Now obviously that was over a century ago and there have been several generations of students and fellows since, so lots of opportunity for the culture to totally transform, but do I think it’s left a residue of feeling. A sense maybe that women fellows have to be twice as good, have to always be on form and never let the side down, because they’re not just representing themselves—they’re somehow still representing the political argument that they deserve to be there at all.
There’s an account I read from the early years of women being admitted college which I think still rings true, of a woman student saying that for the first year, she really believed all her male peers were head and shoulders above her in terms of academic ability. But when the exams finally came, she found out that that wasn’t true at all—they had just always been more forward in the supervisions, more ready to offer their opinions—because they were more confident in their right to be in the room in first place.
And this differential feeling goes beyond the academic sphere and it goes beyond cis women. The elements of college life that are devised to create a sense of community—all these traditions, this weird language, this acute sense of history—works to make the place seem alien to lots of people on arrival. And maybe that’s true for most people, but you feel it much more acutely if you’re already not totally confident about your right to be there. So women, yes, but also people from working class backgrounds and people of colour can very easily discover that the way that Cambridge College life operates is forbidding and exclusive, rather than seeing it as a way to build a sense of commonality, of shared community.
And if you’re a person of colour, or if you’re trans, or from a working-class background, then constantly confirming that initial impression, if you look around the rooms you’re in, you see very few faces like yours, hear very few voices that sound like yours. All of that cultural work that people are putting into creating shared identity and sameness instead operates to make you feel like you’re out on a limb, that you stand out for having a weird identity that doesn’t really fit here. So yeah—you feel like you’re constantly representing the political argument that people like you can function well enough, are good enough to be here.
And students here are always sharing stories of supervisors who have said misogynist things, or racist or transphobic things—and those all also work to confirm this sense that a lot of people at Cambridge carry around with them, which is that even if nothing’s happening to you right now, it’s not fundamentally a very safe place for you to exist.
So—I have to get to the question eventually. I’ve identified a problem, as I see it— but what does this mean we should want from the future of our community?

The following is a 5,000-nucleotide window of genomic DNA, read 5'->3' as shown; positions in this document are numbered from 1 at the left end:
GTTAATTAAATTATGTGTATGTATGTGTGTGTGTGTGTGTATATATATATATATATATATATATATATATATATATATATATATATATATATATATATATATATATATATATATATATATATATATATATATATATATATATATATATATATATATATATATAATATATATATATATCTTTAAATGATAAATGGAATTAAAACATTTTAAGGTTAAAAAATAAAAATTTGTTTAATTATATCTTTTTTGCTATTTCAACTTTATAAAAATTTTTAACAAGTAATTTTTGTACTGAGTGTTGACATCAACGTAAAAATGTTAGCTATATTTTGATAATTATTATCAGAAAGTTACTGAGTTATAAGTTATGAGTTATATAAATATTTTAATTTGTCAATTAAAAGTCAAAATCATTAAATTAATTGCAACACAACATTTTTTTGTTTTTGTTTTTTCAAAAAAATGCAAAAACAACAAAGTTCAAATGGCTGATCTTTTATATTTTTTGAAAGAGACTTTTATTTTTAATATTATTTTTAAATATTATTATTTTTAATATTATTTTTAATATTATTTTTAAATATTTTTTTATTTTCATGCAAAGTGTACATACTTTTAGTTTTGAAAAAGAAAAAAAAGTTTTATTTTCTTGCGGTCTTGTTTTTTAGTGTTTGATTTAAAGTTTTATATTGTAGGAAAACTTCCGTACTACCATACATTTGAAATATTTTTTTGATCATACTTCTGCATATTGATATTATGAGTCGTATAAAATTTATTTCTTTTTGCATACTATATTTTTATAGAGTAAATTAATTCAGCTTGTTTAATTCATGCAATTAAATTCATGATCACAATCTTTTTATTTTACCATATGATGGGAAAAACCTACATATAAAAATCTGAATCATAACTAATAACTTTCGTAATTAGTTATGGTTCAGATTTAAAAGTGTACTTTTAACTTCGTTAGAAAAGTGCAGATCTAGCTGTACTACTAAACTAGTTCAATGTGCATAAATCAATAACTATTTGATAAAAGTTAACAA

We’ve already heard tonight that the answer is more diversity—and that’s clearly right, and maybe it seems ridiculous to have spent like quarter of an hour slowly getting there again. But diversity has become sort of a bleached word, and I wanted to give a richer picture of why it is needed and what it should mean.
In the 1960s, the principle of St Anne’s in Oxford used this phrase when talking about colleges going co-ed: “essentially a men’s college with some women in it.” And that, I think, is what a lot of people are aiming at when they say they want more diversity in Cambridge colleges. More people of colour, more people from working class backgrounds, more women, maybe more queer people in the mix—but culturally, visually, impressionistically very little change.
But to really disrupt that creation of cultural distance and otherness, we need to go further than that. Because the thing is, walking into a room and seeing and hearing truly diverse faces and voices—people of different abled status, and different sizes, and dressed differently, who are talking differently, and engaging differently with this community—as well, of course, as people differing in terms of gender, sexuality, class and ethnicity —that can be a transformative experience. Because if everyone is different somehow, then there’s no cultural centre of gravity—no ‘normal’, no cultural majority against which to define someone as the odd one out. The community can then be about communication across difference, communication about difference, rather than being about constructing a homogenous ‘us’ that’s different from the outside world.
And yes, that probably has to mean loosening our grip a little on our love of tradition and history and on formality and hierarchy. But I think it would be worth it because if we could make a community like that—then the college could become for everyone what it has always been for some people—a truly safe space that holds them up and enriches their intellectual development.